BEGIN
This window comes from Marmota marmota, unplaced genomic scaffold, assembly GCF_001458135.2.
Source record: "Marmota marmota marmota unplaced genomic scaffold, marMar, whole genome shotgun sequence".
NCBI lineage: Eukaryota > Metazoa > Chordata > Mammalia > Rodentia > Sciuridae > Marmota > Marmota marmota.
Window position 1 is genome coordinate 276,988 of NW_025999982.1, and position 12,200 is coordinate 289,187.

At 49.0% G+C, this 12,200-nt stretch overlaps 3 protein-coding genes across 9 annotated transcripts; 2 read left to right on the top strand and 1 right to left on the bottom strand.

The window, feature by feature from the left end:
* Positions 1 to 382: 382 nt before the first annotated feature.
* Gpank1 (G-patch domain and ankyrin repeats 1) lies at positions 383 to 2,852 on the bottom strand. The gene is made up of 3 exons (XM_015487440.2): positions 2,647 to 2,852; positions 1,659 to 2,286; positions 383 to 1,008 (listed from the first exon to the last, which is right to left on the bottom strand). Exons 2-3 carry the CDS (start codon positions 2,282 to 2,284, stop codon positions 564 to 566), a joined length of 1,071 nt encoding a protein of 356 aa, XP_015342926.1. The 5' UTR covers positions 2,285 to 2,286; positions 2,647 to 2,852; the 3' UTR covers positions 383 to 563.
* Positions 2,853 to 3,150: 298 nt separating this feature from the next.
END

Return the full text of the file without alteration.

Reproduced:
This window comes from Marmota marmota, unplaced genomic scaffold, assembly GCF_001458135.2.
Source record: "Marmota marmota marmota unplaced genomic scaffold, marMar, whole genome shotgun sequence".
NCBI lineage: Eukaryota > Metazoa > Chordata > Mammalia > Rodentia > Sciuridae > Marmota > Marmota marmota.
Window position 1 is genome coordinate 276,988 of NW_025999982.1, and position 12,200 is coordinate 289,187.

At 49.0% G+C, this 12,200-nt stretch overlaps 3 protein-coding genes across 9 annotated transcripts; 2 read left to right on the top strand and 1 right to left on the bottom strand.

The window, feature by feature from the left end:
* Positions 1 to 382: 382 nt before the first annotated feature.
* Gpank1 (G-patch domain and ankyrin repeats 1) lies at positions 383 to 2,852 on the bottom strand. The gene is made up of 3 exons (XM_015487440.2): positions 2,647 to 2,852; positions 1,659 to 2,286; positions 383 to 1,008 (listed from the first exon to the last, which is right to left on the bottom strand). Exons 2-3 carry the CDS (start codon positions 2,282 to 2,284, stop codon positions 564 to 566), a joined length of 1,071 nt encoding a protein of 356 aa, XP_015342926.1. The 5' UTR covers positions 2,285 to 2,286; positions 2,647 to 2,852; the 3' UTR covers positions 383 to 563.
* Positions 2,853 to 3,150: 298 nt separating this feature from the next.